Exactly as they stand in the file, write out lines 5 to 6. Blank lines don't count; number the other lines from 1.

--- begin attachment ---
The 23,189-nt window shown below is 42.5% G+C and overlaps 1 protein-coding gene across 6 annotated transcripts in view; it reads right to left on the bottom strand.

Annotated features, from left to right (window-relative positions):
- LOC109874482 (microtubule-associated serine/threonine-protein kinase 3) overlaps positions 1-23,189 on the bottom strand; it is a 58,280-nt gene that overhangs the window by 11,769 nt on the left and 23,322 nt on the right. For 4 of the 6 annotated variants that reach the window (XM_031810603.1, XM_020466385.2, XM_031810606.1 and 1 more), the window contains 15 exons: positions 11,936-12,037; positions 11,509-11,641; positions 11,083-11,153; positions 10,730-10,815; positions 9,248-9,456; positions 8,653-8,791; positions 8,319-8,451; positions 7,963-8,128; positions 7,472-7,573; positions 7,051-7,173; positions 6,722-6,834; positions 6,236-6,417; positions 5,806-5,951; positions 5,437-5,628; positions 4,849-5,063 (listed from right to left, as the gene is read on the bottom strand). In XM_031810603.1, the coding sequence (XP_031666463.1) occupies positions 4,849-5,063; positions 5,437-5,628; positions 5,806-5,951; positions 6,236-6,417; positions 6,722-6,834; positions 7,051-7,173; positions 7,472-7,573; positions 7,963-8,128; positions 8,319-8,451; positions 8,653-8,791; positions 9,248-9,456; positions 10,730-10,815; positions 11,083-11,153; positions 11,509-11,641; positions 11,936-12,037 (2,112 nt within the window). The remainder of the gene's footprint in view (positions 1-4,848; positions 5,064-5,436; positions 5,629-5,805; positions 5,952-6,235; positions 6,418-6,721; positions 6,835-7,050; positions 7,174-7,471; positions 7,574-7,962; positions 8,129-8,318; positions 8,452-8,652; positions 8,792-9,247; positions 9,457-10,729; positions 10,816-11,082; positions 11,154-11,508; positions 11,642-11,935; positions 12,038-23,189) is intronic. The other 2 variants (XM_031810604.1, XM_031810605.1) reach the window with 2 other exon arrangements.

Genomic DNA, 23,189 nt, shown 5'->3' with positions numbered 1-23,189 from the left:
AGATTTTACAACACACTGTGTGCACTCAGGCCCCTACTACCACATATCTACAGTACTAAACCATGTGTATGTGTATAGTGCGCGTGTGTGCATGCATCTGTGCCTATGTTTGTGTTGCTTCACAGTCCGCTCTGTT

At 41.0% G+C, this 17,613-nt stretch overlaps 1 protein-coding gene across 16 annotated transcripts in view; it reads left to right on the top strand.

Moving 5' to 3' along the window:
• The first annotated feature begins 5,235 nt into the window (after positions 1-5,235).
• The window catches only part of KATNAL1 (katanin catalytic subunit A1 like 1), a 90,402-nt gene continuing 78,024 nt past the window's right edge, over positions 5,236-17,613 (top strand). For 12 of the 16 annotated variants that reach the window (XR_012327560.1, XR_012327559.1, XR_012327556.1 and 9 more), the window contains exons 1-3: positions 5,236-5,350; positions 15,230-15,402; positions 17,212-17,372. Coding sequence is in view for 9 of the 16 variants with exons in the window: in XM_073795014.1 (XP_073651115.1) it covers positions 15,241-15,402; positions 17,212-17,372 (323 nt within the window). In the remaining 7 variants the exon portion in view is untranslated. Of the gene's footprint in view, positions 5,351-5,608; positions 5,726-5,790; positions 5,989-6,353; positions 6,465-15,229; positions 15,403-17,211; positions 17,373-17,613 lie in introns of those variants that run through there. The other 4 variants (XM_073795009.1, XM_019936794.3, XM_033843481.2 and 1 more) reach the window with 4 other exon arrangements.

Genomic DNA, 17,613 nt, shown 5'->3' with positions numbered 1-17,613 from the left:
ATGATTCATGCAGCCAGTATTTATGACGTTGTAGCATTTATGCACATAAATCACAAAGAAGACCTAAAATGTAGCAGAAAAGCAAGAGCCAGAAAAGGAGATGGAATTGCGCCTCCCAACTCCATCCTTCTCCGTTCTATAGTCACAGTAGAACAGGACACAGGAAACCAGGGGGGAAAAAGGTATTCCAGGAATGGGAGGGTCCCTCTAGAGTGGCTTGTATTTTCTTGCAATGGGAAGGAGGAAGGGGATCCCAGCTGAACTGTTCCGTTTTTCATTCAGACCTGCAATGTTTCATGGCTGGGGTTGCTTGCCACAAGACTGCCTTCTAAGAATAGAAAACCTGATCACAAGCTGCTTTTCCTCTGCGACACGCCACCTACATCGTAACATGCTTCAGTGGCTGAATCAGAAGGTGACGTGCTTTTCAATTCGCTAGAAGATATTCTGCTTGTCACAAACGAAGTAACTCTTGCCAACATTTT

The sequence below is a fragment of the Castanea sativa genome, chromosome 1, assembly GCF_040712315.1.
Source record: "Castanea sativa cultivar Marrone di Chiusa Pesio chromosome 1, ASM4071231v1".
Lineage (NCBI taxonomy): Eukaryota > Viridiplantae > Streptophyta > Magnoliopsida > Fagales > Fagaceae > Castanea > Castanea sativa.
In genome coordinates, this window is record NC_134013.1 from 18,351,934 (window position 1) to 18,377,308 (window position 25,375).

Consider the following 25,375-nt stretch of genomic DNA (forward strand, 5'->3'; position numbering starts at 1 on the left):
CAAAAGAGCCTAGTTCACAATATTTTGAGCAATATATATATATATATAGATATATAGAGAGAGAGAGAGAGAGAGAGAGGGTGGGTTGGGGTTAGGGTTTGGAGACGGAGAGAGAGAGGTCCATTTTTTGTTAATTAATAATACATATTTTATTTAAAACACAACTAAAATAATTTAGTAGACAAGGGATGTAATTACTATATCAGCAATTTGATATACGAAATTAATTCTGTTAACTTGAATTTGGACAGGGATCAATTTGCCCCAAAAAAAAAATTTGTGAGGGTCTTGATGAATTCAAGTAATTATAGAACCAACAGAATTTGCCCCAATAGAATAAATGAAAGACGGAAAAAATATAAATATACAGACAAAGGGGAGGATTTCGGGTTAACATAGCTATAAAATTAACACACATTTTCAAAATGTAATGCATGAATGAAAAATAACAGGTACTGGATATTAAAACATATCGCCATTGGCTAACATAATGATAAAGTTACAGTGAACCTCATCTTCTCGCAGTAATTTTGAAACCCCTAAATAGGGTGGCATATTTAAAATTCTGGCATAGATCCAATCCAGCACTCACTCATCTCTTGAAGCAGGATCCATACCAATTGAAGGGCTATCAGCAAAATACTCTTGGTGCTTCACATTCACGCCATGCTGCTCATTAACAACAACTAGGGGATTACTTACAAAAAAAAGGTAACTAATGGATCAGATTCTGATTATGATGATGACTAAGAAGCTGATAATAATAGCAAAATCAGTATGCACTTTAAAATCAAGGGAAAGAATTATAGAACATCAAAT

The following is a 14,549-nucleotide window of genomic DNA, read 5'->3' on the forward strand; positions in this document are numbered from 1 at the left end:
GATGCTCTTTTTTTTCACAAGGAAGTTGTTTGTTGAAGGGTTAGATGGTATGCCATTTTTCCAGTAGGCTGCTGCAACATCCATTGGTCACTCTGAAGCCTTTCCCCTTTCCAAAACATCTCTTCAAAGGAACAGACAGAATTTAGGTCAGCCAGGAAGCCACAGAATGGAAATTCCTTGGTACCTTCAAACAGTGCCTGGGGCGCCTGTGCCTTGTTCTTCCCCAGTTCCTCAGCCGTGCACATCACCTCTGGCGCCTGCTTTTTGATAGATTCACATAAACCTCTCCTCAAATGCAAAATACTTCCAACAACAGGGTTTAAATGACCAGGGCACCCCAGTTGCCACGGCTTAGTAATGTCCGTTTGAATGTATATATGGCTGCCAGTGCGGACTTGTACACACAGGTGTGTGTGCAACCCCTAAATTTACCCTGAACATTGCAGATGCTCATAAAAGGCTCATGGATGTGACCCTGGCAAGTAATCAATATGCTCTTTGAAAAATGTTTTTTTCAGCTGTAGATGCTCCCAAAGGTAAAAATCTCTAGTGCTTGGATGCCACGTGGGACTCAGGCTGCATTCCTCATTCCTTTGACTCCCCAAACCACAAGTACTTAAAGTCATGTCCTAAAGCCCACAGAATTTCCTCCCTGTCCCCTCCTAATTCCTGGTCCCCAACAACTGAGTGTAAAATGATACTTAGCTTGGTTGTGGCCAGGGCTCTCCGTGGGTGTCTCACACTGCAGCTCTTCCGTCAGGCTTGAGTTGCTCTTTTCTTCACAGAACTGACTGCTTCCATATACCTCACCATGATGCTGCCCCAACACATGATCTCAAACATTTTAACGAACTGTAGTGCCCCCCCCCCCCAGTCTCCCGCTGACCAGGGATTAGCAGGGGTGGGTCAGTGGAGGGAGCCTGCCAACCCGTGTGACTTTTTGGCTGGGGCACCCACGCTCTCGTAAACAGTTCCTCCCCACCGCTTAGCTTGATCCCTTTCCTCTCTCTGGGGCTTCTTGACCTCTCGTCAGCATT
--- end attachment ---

AGATTTTACAACACACTGTGTGCACTCAGGCCCCTACTACCACATATCTACAGTACTAAACCATGTGTATGTGTATAGTGCGCGTGTGTGCATGCATCTGTGCCTATGTTTGTGTTGCTTCACAGTCCGCTCTGTT

At 41.0% G+C, this 17,613-nt stretch overlaps 1 protein-coding gene across 16 annotated transcripts in view; it reads left to right on the top strand.